My 2 year old is doing the same thing. I think it is very common at this age. We tried many things with her. THe only thing that has worked was letting her sleep on our floor for a bit ( few weeks) until she was ready to go back to her bed (she wouldn't even go in her room without one of us). We now have her back in her bed and my husband lays on the floor until she falls asleep. We respond to her as soon as we hear her crying, so she knows that we are there. We are only two nights into her back in her room, so wish us luck. Just wanted you to know that you are not alone!

Sounds like it could be night terrors. Try changing her
sleeping pattern,i.e. to be either earlier or later.
Sometimes the fix is simple and sometimes it can go on
for years. Then they actually outgrow it. That being said,
could just be nightmares. Good luck.

My daughter went through this at that age too. She's 3 1/2 now.

What I did was to get her out of bed and take her in the living room. We'd sit in the recliner and rock for an hour with her blanket. I would console her, sing to her, or put the TV on an hour show. She seemed to calm down in an hour and I was able to get her back to bed for the rest of the night.

She went through this off and on for three weeks. No trouble since then.

Side note: Thank you Jessica V. I had forgotten about that. My daughter was getting ear infections around that time too.

Hi, H.. My daughter has the same situation going on at times. She is 8 years old now but still wakes up with the screaming and crying. When this occurs she looks around the room wildly and won't, or can't, answer my questions. This lasts any where from 15 minutes to a half an hour. She will eventually go back to sleep and most times stays asleep for the rest of the night. I haven't mentioned it to her doctor as of yet because I thought it was just nightmares, but after reading your post I will discuss it with him. As for your daughter, I hope it's nothing serious. God bless you and your family and I hope your daughter's issue is resolved quickly.

Sincerely,
A. C

Hi. I think it is nightmares. I have 2 year old twins and both my girls took turns doing the same thing. One would stand in the corner of her crib and look down so scared. She was so tired but just would not stop screaming. All you can do is console. Song a lullaby. Tell her it is ok and sweet dreams. She will remember your words. Mine do. They now repeat it to me if they happen to wake up for any reason in the night. When I go in their room, they say...it is ok. Lol.

This too shall pass. She is just having bad dreams and bot used to it so does not know bow to handle it.

My daughter will be 2 in about a month. She also has been doing this. Her doctor is not worried. I have taken to bringing her into our bed so I can hold her, cause she will not let go of me once I go to her. I am able to soothe her and she falls asleep with me and will stay cuddled with me until morning. it is not every night, but perhaps twice a week? something like that. I hope it passes soon.

I hope your daughter "out grows" this soon as well and that it is not an ear infection.

Have you ruled out teething or an ear infection. My son did the same thing when he had a bad ear infection. He would be fine all day and at night he would just cry. At that age its hard to express how they feel. I would take her to the doctor just to be safe, especially if she was recently sick.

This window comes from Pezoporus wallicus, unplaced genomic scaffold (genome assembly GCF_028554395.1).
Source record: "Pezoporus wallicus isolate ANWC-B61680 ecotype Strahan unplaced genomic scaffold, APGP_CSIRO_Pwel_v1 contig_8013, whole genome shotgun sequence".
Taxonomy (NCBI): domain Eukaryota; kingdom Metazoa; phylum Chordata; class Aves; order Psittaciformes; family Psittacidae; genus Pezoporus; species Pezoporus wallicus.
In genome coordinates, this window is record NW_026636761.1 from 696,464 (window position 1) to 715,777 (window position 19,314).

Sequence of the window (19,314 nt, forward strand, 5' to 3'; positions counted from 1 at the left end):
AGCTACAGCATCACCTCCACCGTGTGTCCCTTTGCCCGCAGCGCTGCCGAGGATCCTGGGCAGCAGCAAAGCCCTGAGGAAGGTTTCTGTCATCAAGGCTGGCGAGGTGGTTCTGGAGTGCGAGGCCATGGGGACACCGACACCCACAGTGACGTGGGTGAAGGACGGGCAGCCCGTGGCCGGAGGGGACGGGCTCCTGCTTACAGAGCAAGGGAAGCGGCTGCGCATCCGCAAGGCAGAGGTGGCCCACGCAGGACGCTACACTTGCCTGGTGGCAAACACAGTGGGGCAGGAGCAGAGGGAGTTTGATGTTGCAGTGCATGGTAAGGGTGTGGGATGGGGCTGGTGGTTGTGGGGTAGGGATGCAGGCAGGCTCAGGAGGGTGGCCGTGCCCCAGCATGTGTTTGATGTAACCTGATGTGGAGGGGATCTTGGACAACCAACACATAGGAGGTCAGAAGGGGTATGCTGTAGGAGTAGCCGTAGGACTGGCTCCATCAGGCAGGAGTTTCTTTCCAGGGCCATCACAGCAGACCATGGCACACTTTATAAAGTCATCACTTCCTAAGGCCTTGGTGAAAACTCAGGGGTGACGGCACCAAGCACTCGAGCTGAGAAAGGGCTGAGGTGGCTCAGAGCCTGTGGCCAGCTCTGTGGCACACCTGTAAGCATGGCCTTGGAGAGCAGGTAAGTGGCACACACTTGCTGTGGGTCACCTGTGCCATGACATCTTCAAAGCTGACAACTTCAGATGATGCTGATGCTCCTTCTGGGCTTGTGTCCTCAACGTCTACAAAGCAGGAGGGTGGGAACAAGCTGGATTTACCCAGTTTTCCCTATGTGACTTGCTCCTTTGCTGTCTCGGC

2 to 2 1/2 is about when nightmares and night terrors can start up. Their imagination is in full swing day and night. It's a normal phase, but it can last quite a long while. I can remember my sister crying hysterically at night when my Mom took her to her room to comfort her because in her mind she thought my Mom's black shoes that she kept under a chair were a huge black spider. When I went to show her it was just shoes, she cried even louder. Night lights, checking for monsters under bed and in closets is typical. A lot of times it's just easier to set up a cot next to your bed to get through this. Child can't help being afraid in the dark and being alone. Show her some sympathy. Tell her you'd never let any monsters anywhere near the house. Keep a tight rein on any TV or movies she sees that might be the least bit scary. Some kids get through this sooner than others. It took my son a few years. They do out grow it eventually.

Maybe she's hungry. Each of my children when they were around 2 years old used to wake up in the middle of the night starving. My son (he's 4 now) couldn't articulate the problem but we eventually guessed the cause and thereafter a small meal solved the problem. My daughter (now 2) won't tell us what's wrong, but if we ask if she's hungry she'll nod and say "eat!". So we'll feed her and she usually goes right back to bed. Eventually with our son we were able to give him a hearty snack (something heavy like oatmeal) right before bed and he was able to sleep the night, but our daughter is not interested in eating right before bed so it'll be awhile yet before she stops waking up hungry.

Ear infections hurt more when they're lying down, they could seem fine while awake. Definitely worth thinking about. If her nose is stuffed up, breast-milk (or saline drops) squirted up the nose will help drain the sinuses which in turn can help alleviate the blockage in the ears, but sometimes antibiotics are needed.

Maybe she needs to pee? Our daughter potty-trained really young (18 months or so), and is now starting to dislike peeing in her bedtime diaper, but if she drinks before bed her bladder is too small to hold it until morning. So we sometimes end up feeding her only to find out she just wants to go to the bathroom.

My son occasionally wakes up with what seems like night terrors, but once mommy or daddy come, he's usually fine and goes back to sleep.